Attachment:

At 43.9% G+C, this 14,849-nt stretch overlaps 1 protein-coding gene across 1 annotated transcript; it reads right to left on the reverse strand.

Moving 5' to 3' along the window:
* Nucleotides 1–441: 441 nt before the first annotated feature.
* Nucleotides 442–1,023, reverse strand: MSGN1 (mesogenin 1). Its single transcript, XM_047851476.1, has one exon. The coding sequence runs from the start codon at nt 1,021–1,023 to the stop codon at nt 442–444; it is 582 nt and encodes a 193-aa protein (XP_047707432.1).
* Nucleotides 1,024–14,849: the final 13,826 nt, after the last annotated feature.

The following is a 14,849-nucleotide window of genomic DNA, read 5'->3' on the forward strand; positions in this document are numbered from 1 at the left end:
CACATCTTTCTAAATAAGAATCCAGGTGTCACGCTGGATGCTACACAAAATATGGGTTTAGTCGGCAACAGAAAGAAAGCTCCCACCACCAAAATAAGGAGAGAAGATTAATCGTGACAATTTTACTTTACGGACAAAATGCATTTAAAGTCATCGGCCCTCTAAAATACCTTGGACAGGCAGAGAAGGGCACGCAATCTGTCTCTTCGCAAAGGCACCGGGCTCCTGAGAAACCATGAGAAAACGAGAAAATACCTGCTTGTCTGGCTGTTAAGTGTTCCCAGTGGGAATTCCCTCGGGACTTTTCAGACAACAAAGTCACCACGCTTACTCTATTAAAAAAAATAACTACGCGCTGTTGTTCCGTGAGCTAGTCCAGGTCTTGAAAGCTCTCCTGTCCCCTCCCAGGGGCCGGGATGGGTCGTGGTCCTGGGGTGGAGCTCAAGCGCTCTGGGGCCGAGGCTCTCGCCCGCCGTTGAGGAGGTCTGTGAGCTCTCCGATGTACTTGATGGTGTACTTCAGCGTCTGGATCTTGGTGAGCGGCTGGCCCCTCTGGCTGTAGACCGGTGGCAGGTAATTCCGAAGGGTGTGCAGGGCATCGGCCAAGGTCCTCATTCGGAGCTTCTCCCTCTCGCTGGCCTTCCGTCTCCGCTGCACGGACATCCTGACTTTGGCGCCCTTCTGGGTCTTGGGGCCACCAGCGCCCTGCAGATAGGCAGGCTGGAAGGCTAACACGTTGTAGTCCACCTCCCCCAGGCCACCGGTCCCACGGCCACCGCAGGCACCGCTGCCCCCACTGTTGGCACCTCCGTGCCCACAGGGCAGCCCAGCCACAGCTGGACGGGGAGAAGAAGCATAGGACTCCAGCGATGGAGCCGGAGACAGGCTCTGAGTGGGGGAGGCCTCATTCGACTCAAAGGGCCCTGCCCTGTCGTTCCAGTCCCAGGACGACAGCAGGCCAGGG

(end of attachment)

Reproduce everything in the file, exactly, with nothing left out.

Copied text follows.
At 43.9% G+C, this 14,849-nt stretch overlaps 1 protein-coding gene across 1 annotated transcript; it reads right to left on the reverse strand.

Moving 5' to 3' along the window:
* Nucleotides 1–441: 441 nt before the first annotated feature.
* Nucleotides 442–1,023, reverse strand: MSGN1 (mesogenin 1). Its single transcript, XM_047851476.1, has one exon. The coding sequence runs from the start codon at nt 1,021–1,023 to the stop codon at nt 442–444; it is 582 nt and encodes a 193-aa protein (XP_047707432.1).
* Nucleotides 1,024–14,849: the final 13,826 nt, after the last annotated feature.

The following is a 14,849-nucleotide window of genomic DNA, read 5'->3' on the forward strand; positions in this document are numbered from 1 at the left end:
CACATCTTTCTAAATAAGAATCCAGGTGTCACGCTGGATGCTACACAAAATATGGGTTTAGTCGGCAACAGAAAGAAAGCTCCCACCACCAAAATAAGGAGAGAAGATTAATCGTGACAATTTTACTTTACGGACAAAATGCATTTAAAGTCATCGGCCCTCTAAAATACCTTGGACAGGCAGAGAAGGGCACGCAATCTGTCTCTTCGCAAAGGCACCGGGCTCCTGAGAAACCATGAGAAAACGAGAAAATACCTGCTTGTCTGGCTGTTAAGTGTTCCCAGTGGGAATTCCCTCGGGACTTTTCAGACAACAAAGTCACCACGCTTACTCTATTAAAAAAAATAACTACGCGCTGTTGTTCCGTGAGCTAGTCCAGGTCTTGAAAGCTCTCCTGTCCCCTCCCAGGGGCCGGGATGGGTCGTGGTCCTGGGGTGGAGCTCAAGCGCTCTGGGGCCGAGGCTCTCGCCCGCCGTTGAGGAGGTCTGTGAGCTCTCCGATGTACTTGATGGTGTACTTCAGCGTCTGGATCTTGGTGAGCGGCTGGCCCCTCTGGCTGTAGACCGGTGGCAGGTAATTCCGAAGGGTGTGCAGGGCATCGGCCAAGGTCCTCATTCGGAGCTTCTCCCTCTCGCTGGCCTTCCGTCTCCGCTGCACGGACATCCTGACTTTGGCGCCCTTCTGGGTCTTGGGGCCACCAGCGCCCTGCAGATAGGCAGGCTGGAAGGCTAACACGTTGTAGTCCACCTCCCCCAGGCCACCGGTCCCACGGCCACCGCAGGCACCGCTGCCCCCACTGTTGGCACCTCCGTGCCCACAGGGCAGCCCAGCCACAGCTGGACGGGGAGAAGAAGCATAGGACTCCAGCGATGGAGCCGGAGACAGGCTCTGAGTGGGGGAGGCCTCATTCGACTCAAAGGGCCCTGCCCTGTCGTTCCAGTCCCAGGACGACAGCAGGCCAGGG